When the deadly flood waters ravaged southern and central West Virginia in late June of 2016, communities were left not only with destroyed homes and roads, but also with emotional and social upheaval.
In the wake of the state’s “one thousand year event”, 44 out of the 55 counties were declared to be in a state of emergency by Gov. Earl Tomblin and a major disaster area by President Barack Obama. Roane and Jackson counties in the Mid-Ohio Valley were directly impacted.
Enter WV VOAD, West Virginia Voluntary Organizations Active in Disaster. A state chapter of the National VOAD, the WV VOAD is a humanitarian association which consists of independent organizations whose goals include meeting the needs of their communities experiencing disaster. The VOAD’s primary role is to bring these member organizations together to enable them to work together in delivering necessary resources to those impacted by disaster.
“The very mission of the organization is to deliver efficient streamlined services to those affected through our membership,” said Jenny Gannaway, WV VOAD’s Executive Director. Because of these effective services, VOAD is able to avoid dislocation and duplication of efforts. Resources are streamlined so they are more effectively used and spread throughout impacted regions rather than siloed into one region. Under the WV VOAD umbrella, some of the member organizations include American Red Cross, United Way, The Salvation Army, Catholic Charities WV, and Neighbors Loving Neighbors.
Numerous recovery efforts have been administered by WV VOAD. “Every disaster, VOAD has responded to, whether it’s 10 houses or 1,000 houses,” added Ms. Gannaway. During the 2016 flood recovery efforts, the Sisters Health Foundation awarded WV VOAD a $155,500 Responsive Grant to hire a recovery coordinator and a construction manager to support the 22 Disaster Case Managers. Funds also provided support for emotional and spiritual care teams to attend to the mental health needs of flood victims and their families.
“Having a staff member devoted to community recovery efforts is vital,” said Bethany Bentley, WV VOAD’s Recovery Coordinator. “Being physically present in the beginning and continual recovery efforts, answering the many questions that arise, and giving suggestions and bringing members to the table at appropriate times are among some of the reasons I feel it is important to have someone remain in this role.”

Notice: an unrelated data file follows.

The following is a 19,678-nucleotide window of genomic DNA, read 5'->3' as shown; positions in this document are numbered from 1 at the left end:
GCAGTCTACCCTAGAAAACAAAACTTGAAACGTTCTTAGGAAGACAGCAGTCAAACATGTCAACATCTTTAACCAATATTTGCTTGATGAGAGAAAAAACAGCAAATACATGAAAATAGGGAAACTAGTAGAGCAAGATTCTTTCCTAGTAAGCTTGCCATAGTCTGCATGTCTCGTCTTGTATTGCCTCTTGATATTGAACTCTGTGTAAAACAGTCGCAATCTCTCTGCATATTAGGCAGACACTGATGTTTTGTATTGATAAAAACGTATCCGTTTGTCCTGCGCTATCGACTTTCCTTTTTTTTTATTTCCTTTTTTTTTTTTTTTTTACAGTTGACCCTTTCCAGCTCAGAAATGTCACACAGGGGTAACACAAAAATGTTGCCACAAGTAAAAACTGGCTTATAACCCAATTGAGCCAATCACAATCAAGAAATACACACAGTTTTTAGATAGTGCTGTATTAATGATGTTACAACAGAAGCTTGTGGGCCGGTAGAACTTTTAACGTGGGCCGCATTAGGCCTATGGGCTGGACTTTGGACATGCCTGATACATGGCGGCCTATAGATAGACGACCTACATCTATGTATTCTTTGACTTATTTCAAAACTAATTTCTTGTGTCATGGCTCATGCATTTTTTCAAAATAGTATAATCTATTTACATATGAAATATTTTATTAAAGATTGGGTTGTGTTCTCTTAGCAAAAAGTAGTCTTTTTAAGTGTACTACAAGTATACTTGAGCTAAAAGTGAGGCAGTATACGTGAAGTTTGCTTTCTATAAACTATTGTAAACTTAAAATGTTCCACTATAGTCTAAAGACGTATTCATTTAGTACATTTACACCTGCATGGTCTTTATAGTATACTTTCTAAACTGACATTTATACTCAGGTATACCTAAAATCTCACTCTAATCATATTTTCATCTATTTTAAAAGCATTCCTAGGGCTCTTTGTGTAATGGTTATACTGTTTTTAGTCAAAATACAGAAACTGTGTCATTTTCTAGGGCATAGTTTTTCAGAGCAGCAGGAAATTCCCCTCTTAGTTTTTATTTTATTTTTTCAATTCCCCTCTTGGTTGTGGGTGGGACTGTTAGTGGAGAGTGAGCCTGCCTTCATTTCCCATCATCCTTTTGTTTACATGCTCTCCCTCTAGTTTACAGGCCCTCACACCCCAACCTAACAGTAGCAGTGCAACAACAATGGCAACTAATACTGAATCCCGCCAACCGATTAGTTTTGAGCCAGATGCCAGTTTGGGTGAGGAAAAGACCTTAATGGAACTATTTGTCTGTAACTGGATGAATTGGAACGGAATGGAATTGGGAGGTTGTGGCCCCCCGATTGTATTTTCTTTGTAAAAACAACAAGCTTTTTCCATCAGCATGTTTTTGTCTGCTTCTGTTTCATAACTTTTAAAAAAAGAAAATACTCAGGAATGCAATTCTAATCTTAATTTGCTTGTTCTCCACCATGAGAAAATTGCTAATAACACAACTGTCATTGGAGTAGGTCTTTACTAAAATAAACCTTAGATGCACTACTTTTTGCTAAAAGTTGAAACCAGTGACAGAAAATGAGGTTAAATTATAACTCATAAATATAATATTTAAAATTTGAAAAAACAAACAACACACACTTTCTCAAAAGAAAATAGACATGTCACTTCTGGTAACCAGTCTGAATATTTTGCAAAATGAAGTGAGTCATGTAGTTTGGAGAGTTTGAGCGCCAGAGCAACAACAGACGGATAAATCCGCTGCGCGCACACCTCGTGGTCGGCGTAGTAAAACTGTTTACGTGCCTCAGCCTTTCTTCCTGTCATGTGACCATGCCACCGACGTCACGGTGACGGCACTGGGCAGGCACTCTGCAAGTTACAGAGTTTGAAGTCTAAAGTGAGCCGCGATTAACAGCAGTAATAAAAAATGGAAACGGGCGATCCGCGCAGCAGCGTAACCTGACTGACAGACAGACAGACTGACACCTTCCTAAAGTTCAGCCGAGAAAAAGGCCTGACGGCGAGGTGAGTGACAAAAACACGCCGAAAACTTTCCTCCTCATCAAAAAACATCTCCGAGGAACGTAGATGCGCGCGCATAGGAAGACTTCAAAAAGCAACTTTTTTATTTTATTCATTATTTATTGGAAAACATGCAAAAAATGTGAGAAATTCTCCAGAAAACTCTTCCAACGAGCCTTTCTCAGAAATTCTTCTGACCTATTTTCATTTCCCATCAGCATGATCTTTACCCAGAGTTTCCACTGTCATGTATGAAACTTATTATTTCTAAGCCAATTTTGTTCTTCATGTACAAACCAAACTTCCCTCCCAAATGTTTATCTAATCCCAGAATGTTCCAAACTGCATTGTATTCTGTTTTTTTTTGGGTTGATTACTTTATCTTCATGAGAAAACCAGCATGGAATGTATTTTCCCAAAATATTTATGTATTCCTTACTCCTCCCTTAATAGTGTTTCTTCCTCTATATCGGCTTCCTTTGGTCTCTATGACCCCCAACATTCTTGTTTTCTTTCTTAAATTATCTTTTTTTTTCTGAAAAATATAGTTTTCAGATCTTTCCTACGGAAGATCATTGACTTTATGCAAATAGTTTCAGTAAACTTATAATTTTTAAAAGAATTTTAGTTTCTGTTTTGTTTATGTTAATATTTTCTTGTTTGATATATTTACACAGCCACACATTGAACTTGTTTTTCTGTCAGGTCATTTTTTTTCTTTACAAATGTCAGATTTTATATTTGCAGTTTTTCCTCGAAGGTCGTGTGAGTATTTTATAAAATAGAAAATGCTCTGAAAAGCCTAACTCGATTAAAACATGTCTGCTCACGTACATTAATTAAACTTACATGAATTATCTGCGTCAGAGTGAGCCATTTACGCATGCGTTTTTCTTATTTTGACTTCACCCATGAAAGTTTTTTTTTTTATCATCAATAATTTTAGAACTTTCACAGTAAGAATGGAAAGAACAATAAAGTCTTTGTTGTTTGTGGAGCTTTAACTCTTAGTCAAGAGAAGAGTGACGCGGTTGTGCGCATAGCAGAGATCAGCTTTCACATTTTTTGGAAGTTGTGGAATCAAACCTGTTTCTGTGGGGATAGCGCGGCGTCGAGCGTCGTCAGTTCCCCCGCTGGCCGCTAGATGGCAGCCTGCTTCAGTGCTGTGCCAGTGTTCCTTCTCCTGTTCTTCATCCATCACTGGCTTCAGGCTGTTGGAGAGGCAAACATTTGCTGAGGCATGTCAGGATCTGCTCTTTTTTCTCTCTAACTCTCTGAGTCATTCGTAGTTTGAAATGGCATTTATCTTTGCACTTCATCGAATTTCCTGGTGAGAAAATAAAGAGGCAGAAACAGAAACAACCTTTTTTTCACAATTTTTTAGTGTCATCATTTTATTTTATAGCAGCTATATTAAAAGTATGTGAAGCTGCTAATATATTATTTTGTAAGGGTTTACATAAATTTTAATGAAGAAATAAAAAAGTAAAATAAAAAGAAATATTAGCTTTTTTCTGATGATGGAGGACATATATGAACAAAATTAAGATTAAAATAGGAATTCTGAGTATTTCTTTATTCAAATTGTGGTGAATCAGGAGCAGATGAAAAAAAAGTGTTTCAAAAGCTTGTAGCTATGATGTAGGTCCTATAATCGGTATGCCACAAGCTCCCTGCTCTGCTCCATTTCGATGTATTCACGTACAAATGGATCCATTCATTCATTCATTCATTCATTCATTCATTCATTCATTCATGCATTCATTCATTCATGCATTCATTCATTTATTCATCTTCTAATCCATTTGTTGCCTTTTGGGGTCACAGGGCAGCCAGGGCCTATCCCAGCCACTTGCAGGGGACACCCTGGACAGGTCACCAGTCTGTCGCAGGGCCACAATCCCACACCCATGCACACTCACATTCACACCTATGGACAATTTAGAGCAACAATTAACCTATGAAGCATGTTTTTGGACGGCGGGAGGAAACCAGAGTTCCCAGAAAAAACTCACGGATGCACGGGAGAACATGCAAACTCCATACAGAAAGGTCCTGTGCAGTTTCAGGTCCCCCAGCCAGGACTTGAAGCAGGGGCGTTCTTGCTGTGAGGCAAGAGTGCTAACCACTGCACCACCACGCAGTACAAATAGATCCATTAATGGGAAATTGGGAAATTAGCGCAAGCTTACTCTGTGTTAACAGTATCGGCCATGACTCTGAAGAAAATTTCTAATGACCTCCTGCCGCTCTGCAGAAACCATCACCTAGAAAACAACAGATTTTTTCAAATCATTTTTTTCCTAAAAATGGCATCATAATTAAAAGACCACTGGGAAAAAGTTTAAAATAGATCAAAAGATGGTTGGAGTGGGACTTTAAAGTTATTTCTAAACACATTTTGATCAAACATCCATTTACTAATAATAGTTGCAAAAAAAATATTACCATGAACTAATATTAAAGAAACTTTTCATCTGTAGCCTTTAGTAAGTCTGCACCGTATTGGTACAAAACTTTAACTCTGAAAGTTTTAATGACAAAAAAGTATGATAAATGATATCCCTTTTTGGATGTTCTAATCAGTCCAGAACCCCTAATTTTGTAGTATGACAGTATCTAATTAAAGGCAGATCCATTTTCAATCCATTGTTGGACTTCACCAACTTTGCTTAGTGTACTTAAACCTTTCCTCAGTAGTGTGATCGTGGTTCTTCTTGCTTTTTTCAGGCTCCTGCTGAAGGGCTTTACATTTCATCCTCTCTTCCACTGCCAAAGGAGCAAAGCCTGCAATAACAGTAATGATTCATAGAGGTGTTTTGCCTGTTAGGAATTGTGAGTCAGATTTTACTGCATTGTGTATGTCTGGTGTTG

The addition of the Recovery Coordinator and the Construction Manager enabled WV VOAD to strengthen their capacity and leadership. This, in turn, encouraged the State and FEMA (Federal Emergency Management Agency) to sub-grant the Disaster Case Management Grant to WV VOAD. Thus, WV VOAD helped every living family living in FEMA mobile homes complete their recovery plan and move back into their home before their scheduled move out date. This allowed for the State to close the FEMA housing program without any extensions, a savings of several hundred thousand dollars. Currently, WV VOAD is being highlighted as a national model by FEMA for its successes.
Through the Recovery Coordinator, organizing long term recovery, identifying funding, and liaising emotional and spiritual care teams are just a few of the ways unmet needs are addressed after a disaster. Along with the Construction Manager, whose role is to assure that supplies are available on site for the volunteers and that repairs are completed, the Recovery Coordinator works closely with the WV VOAD Bridge Program.
“The intent behind this project is to provide a structure that is resilient to future storms”, explained Ms. Gannaway. The bridge project benefits families with limited resources as they have a safer way to access their home. “Children are able to attend school and have a safe way to cross the creek. The elderly and disabled are able to attend appointments with their doctor and go to the grocery store. The simple things become a huge challenge but the bridge project restores their connection to community life.”
According to Ms. Gannaway, WV VOAD had 2,081 flood recovery cases for help. They have closed 1,374 of them. “We still have a ways to go and we still have a lot of work,” she said. Thanks to skilled volunteer labor, 1114 homes have been completed and 66 are in progress. Currently, the total number of volunteer hours amount to over 531,000, a value of well over $10 million if calculated at $20 per hour.
Education and prevention are crucial in ensuring safety for communities. “Each county may look different,” continued Ms. Gannaway, “but there should be a unified effort to provide education and mock disasters quarterly to school systems, senior centers, business’s etc. By unifying in prevention education, we can help citizens stay safe.”
For more information, visit https://wvvoad.org/